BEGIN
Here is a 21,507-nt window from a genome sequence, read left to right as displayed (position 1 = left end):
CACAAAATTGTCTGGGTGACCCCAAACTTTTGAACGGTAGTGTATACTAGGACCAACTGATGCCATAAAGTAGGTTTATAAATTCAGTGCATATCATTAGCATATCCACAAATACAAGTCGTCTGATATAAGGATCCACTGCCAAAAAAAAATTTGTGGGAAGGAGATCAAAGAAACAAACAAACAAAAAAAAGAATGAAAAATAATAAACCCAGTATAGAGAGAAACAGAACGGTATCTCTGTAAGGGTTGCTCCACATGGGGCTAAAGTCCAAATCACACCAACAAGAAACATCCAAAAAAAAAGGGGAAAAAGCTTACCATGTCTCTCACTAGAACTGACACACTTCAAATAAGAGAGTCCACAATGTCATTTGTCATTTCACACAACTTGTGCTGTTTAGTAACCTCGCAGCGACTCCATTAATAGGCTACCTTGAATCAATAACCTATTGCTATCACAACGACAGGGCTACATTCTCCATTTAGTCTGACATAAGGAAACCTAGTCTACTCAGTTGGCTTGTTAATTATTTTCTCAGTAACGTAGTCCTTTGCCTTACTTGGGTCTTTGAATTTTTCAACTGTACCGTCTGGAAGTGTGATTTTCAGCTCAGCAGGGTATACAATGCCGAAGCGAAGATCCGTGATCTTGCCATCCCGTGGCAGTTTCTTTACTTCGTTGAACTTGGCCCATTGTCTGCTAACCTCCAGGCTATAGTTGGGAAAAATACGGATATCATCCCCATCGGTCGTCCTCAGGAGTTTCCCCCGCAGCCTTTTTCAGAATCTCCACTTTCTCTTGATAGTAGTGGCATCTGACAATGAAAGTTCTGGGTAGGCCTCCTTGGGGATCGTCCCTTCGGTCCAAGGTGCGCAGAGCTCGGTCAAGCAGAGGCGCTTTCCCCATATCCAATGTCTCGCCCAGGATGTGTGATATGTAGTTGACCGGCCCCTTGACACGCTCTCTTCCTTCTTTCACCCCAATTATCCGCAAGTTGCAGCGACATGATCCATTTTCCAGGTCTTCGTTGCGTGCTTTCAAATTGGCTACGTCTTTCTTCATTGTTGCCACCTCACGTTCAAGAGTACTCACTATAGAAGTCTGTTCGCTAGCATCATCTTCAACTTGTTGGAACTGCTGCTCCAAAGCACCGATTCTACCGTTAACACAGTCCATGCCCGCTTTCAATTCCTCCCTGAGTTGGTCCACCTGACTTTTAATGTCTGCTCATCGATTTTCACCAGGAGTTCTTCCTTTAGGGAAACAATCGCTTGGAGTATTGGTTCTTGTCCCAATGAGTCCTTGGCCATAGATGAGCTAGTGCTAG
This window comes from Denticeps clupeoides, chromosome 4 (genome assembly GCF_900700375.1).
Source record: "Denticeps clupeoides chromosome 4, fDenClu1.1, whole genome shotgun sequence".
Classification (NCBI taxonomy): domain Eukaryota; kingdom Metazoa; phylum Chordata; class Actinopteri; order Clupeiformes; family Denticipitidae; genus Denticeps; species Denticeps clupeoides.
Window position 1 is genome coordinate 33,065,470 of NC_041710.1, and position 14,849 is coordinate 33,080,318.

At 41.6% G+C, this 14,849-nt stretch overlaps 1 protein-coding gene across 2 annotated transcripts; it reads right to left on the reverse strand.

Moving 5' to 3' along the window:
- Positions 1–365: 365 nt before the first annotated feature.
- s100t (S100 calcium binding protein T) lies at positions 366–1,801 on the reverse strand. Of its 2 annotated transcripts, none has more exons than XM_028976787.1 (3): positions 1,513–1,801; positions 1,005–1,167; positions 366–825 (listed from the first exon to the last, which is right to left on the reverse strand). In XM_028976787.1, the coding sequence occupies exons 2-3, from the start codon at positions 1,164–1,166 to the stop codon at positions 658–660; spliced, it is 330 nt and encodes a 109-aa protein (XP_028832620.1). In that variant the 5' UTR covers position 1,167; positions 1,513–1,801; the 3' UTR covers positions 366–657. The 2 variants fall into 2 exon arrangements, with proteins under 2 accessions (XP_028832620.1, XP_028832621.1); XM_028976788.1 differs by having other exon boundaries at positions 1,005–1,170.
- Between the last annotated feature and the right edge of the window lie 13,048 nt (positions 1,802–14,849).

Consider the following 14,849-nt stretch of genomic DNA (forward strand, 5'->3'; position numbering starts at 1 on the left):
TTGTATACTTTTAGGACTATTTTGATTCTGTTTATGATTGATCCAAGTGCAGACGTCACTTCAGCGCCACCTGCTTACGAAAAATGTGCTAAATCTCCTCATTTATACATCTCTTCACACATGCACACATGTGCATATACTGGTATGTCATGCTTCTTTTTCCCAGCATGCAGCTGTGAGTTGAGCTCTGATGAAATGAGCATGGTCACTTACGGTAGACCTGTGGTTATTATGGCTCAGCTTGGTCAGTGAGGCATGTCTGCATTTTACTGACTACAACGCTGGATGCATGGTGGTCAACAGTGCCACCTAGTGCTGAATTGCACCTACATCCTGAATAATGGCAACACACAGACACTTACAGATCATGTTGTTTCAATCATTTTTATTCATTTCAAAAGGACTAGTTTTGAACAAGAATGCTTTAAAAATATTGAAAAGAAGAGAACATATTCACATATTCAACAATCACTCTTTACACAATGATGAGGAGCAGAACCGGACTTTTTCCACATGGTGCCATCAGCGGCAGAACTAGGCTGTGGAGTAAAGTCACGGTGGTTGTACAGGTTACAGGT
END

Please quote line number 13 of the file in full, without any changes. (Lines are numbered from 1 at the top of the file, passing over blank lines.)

TTGTATACTTTTAGGACTATTTTGATTCTGTTTATGATTGATCCAAGTGCAGACGTCACTTCAGCGCCACCTGCTTACGAAAAATGTGCTAAATCTCCTCATTTATACATCTCTTCACACATGCACACATGTGCATATACTGGTATGTCATGCTTCTTTTTCCCAGCATGCAGCTGTGAGTTGAGCTCTGATGAAATGAGCATGGTCACTTACGGTAGACCTGTGGTTATTATGGCTCAGCTTGGTCAGTGAGGCATGTCTGCATTTTACTGACTACAACGCTGGATGCATGGTGGTCAACAGTGCCACCTAGTGCTGAATTGCACCTACATCCTGAATAATGGCAACACACAGACACTTACAGATCATGTTGTTTCAATCATTTTTATTCATTTCAAAAGGACTAGTTTTGAACAAGAATGCTTTAAAAATATTGAAAAGAAGAGAACATATTCACATATTCAACAATCACTCTTTACACAATGATGAGGAGCAGAACCGGACTTTTTCCACATGGTGCCATCAGCGGCAGAACTAGGCTGTGGAGTAAAGTCACGGTGGTTGTACAGGTTACAGGT